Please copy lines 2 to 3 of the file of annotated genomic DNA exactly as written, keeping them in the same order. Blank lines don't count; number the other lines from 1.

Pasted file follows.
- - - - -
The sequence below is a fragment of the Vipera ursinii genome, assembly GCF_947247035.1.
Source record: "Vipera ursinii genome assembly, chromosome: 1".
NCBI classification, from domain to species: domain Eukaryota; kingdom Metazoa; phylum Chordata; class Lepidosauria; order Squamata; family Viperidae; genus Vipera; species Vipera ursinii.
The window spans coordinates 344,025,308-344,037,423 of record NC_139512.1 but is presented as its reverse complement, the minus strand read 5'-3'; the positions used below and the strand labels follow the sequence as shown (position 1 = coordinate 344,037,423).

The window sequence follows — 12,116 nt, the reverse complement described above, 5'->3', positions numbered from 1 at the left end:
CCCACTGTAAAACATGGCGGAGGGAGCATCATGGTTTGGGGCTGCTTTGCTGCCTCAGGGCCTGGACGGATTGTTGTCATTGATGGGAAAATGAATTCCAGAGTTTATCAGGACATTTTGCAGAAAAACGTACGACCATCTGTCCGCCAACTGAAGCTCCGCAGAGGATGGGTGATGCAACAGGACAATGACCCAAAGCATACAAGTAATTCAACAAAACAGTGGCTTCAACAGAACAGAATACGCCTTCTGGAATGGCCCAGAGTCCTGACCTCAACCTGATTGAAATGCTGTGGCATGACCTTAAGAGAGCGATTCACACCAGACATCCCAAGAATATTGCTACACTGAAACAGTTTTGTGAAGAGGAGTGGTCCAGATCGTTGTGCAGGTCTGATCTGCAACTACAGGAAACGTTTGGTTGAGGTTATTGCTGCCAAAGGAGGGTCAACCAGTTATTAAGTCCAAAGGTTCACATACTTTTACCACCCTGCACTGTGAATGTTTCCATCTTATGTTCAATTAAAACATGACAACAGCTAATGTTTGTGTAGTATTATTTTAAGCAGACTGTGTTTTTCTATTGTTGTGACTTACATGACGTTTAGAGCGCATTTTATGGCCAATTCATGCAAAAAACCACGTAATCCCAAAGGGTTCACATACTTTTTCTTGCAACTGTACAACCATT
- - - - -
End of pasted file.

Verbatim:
Source record: "Vipera ursinii genome assembly, chromosome: 1".
NCBI classification, from domain to species: domain Eukaryota; kingdom Metazoa; phylum Chordata; class Lepidosauria; order Squamata; family Viperidae; genus Vipera; species Vipera ursinii.